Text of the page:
While he admitted that a work stoppage now seems like a "legit possibility," Telfair clearly would prefer a resolution sooner rather than later, calling the waiting game "brutal."

"We've got a lot of free agents, like myself, all that business is on hold right now," Telfair explained. "A lot of guys don't know what team they're going to be playing with or what. We need to get this thing jumping off fast."

Isaiah Thomas, a 22-year-old second round pick in the 2011 NBA Draft by the Sacramento Kings who has yet to sign a contract officially, couldn't agree more. Thomas admitted that the lack of progress on Tuesday, which he heard about on Twitter, is starting to make him "a little bit" nervous. 

"I'm mad, angry, because it feels like I'm still in college right now," Thomas said. "I made that decision [to skip his senior season] and I got drafted but nothing has changed. I've got to just patiently wait. Keep it in God's hands and hopefully it works out. Time is ticking. I've been patiently waiting. Hopefully if the time comes, I can get an NBA paycheck and be able to play and put on an NBA uniform." 

Knowing what to expect from next season and having a contract in hand would seem to ease some of the frustration that Telfair and Thomas are describing. Memphis Grizzlies guard Tony Allen, for example, raised his voice and picked at his toes while discussing the league's ongoing labor talks, but was clear that he is not frustrated.

"We just riding under Billy Hunter right now," Allen said, expressing support for the Executive Director of the NBPA. "We're just hoping the league can negotiate with us and we can get this thing back going."

If not frustration, though, Allen, 29 and signed through next season and one more, did admit to feeling some "urgency."

"I know they need to get it done," Allen, a key member of a Grizzlies team that knocked off the San Antonio Spurs in the Western Conference playoffs, said. "I ain't here to say who is right and who is wrong but I am here to say, considering the run the Memphis Grizzlies had, I hope we get it back started soon. Keep our momentum going. We definitely put winning in our franchise this year, and having a lockout kind of put a dent in things. ... I understand commissioner David Stern and our player rep Billy Hunter both know what they want, but at the end of the day both sides have to agree to something. That's where we are at right now."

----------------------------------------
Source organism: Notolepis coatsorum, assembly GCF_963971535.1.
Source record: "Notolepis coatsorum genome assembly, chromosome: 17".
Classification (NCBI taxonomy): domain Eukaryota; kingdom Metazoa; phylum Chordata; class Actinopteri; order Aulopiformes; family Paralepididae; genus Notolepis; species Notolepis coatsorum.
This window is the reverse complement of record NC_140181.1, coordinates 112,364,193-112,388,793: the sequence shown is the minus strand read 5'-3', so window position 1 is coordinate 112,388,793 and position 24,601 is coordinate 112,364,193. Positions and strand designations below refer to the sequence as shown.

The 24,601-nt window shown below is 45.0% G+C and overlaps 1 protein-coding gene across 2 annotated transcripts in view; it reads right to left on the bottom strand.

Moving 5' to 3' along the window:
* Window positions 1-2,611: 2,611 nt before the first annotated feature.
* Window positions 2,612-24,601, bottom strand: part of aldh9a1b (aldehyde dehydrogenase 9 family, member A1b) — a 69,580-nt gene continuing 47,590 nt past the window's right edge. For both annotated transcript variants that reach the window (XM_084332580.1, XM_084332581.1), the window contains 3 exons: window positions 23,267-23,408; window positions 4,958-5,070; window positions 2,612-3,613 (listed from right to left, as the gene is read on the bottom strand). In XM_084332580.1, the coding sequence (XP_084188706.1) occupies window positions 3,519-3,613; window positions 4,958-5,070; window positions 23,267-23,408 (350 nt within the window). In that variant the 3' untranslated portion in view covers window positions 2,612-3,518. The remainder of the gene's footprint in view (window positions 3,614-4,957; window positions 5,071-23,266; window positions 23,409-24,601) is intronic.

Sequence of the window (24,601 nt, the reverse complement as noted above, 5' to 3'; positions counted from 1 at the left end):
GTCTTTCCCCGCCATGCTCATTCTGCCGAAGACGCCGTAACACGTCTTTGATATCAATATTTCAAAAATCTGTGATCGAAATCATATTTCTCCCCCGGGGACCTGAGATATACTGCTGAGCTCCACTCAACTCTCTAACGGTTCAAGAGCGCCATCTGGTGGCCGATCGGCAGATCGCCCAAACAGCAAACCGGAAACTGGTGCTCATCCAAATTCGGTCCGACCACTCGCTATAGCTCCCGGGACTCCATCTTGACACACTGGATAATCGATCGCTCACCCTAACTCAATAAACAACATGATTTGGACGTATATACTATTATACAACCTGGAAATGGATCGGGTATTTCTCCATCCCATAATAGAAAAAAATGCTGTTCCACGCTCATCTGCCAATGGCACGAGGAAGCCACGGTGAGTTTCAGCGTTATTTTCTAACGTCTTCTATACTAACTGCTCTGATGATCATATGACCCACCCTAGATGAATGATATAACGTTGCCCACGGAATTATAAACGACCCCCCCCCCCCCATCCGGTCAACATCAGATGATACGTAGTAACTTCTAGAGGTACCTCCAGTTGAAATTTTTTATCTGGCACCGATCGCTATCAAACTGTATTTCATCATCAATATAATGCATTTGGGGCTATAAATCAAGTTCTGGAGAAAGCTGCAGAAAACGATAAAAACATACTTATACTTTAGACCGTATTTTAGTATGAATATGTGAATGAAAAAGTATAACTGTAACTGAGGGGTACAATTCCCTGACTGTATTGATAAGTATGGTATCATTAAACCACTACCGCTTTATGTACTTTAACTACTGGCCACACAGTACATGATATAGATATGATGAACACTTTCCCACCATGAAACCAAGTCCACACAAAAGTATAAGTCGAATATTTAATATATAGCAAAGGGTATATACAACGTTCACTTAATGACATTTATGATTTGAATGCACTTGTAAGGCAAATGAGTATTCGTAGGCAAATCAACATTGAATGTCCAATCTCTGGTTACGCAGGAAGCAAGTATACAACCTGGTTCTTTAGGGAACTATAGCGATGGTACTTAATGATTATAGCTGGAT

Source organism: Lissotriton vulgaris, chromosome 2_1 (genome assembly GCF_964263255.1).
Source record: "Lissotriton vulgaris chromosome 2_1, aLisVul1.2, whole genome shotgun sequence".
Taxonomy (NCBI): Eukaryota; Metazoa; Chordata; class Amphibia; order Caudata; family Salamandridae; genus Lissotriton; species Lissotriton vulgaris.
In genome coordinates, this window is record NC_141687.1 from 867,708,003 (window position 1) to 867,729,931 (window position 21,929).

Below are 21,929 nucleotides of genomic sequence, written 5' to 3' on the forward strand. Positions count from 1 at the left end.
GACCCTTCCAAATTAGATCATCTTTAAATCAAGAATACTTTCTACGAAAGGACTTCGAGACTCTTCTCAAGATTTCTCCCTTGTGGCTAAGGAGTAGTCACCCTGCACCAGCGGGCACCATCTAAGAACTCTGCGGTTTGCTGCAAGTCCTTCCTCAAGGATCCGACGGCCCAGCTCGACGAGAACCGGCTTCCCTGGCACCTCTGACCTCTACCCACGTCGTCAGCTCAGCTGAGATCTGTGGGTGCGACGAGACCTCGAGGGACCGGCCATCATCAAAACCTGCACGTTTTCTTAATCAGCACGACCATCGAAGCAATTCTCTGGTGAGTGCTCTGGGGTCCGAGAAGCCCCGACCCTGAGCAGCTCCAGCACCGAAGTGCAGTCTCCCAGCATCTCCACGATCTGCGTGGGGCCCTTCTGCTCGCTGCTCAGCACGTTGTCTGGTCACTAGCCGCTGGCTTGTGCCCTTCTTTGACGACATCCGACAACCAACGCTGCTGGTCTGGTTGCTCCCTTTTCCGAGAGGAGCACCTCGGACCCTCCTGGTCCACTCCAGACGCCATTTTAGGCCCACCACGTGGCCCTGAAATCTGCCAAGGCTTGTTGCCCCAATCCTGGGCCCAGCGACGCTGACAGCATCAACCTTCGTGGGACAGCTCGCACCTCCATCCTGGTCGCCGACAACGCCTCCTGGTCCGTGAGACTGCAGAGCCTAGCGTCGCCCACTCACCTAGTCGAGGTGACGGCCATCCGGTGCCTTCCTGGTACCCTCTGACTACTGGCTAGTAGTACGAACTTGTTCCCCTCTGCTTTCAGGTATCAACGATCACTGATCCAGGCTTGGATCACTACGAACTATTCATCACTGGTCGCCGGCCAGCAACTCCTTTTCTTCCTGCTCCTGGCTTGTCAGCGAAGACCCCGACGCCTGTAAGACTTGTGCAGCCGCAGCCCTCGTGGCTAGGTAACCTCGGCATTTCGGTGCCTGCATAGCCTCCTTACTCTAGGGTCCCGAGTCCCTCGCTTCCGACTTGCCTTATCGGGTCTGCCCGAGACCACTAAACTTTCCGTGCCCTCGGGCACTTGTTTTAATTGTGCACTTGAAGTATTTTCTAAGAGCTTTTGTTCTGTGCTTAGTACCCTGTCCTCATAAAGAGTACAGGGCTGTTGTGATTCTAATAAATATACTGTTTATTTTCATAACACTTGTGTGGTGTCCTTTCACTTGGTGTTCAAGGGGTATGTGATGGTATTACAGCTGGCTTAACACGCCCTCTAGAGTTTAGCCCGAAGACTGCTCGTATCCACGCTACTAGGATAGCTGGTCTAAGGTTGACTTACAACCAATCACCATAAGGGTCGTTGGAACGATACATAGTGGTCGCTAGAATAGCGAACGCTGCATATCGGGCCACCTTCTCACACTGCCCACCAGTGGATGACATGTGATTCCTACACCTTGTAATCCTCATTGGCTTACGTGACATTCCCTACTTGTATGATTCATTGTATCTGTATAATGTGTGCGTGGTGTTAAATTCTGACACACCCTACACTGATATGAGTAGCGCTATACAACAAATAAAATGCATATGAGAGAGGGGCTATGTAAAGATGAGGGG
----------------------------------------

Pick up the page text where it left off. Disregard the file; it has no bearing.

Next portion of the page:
If only it were that simple. But there was one calm, steady voice among the group: Indiana Pacers forward and player representative Dahntay Jones.

With the media chatting and gossiping over the doom and gloom scenarios being floated in the wake of comments made by NBA commissioner David Stern and NBPA president Derek Fisher, Jones kept a relaxed, straight face, and made it clear that the frustration was understandable, but not all that meaningful.

"It's a part of negotiations," Jones, 30, said. "Any negotiation is going to get frustrating... We're happy with our representation at the meetings. We're prepared for the situation. We're prepared for what could possibly happen. We've been ready for it. It's not [anything] new. We know what the worst and the best outcome could be. We're waiting patiently."

He dismissed the most hysterical reactions as an unavoidable byproduct of the attention given to these negotiations and the level of investment that so many people feel towards the league.

"That's the media in general," Jones explained. "You can't believe everything you hear. Everything is spun off. That's just what happens with word of mouth, when stories get shared between people, things get changed sometimes. No media is in the meetings so they really can't give us everything that's going on."